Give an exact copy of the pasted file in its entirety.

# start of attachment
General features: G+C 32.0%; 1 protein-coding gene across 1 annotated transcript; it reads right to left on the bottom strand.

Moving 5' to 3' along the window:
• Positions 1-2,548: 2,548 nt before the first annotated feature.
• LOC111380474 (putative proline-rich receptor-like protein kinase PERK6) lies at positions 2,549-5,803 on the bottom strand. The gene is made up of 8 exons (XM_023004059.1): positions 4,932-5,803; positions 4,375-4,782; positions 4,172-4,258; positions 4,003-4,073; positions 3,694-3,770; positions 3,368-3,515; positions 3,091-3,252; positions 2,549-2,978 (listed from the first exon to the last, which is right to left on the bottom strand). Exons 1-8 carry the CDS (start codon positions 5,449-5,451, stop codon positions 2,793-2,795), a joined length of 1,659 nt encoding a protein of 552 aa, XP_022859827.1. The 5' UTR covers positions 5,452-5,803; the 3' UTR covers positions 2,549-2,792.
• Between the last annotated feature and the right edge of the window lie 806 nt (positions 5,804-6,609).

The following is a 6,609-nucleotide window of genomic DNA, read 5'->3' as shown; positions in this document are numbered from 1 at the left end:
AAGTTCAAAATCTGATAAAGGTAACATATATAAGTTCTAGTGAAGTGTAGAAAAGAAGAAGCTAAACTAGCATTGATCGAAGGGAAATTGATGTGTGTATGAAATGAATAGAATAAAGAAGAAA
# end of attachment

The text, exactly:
General features: G+C 32.0%; 1 protein-coding gene across 1 annotated transcript; it reads right to left on the bottom strand.

Moving 5' to 3' along the window:
• Positions 1-2,548: 2,548 nt before the first annotated feature.
• LOC111380474 (putative proline-rich receptor-like protein kinase PERK6) lies at positions 2,549-5,803 on the bottom strand. The gene is made up of 8 exons (XM_023004059.1): positions 4,932-5,803; positions 4,375-4,782; positions 4,172-4,258; positions 4,003-4,073; positions 3,694-3,770; positions 3,368-3,515; positions 3,091-3,252; positions 2,549-2,978 (listed from the first exon to the last, which is right to left on the bottom strand). Exons 1-8 carry the CDS (start codon positions 5,449-5,451, stop codon positions 2,793-2,795), a joined length of 1,659 nt encoding a protein of 552 aa, XP_022859827.1. The 5' UTR covers positions 5,452-5,803; the 3' UTR covers positions 2,549-2,792.
• Between the last annotated feature and the right edge of the window lie 806 nt (positions 5,804-6,609).

The following is a 6,609-nucleotide window of genomic DNA, read 5'->3' as shown; positions in this document are numbered from 1 at the left end:
AAGTTCAAAATCTGATAAAGGTAACATATATAAGTTCTAGTGAAGTGTAGAAAAGAAGAAGCTAAACTAGCATTGATCGAAGGGAAATTGATGTGTGTATGAAATGAATAGAATAAAGAAGAAA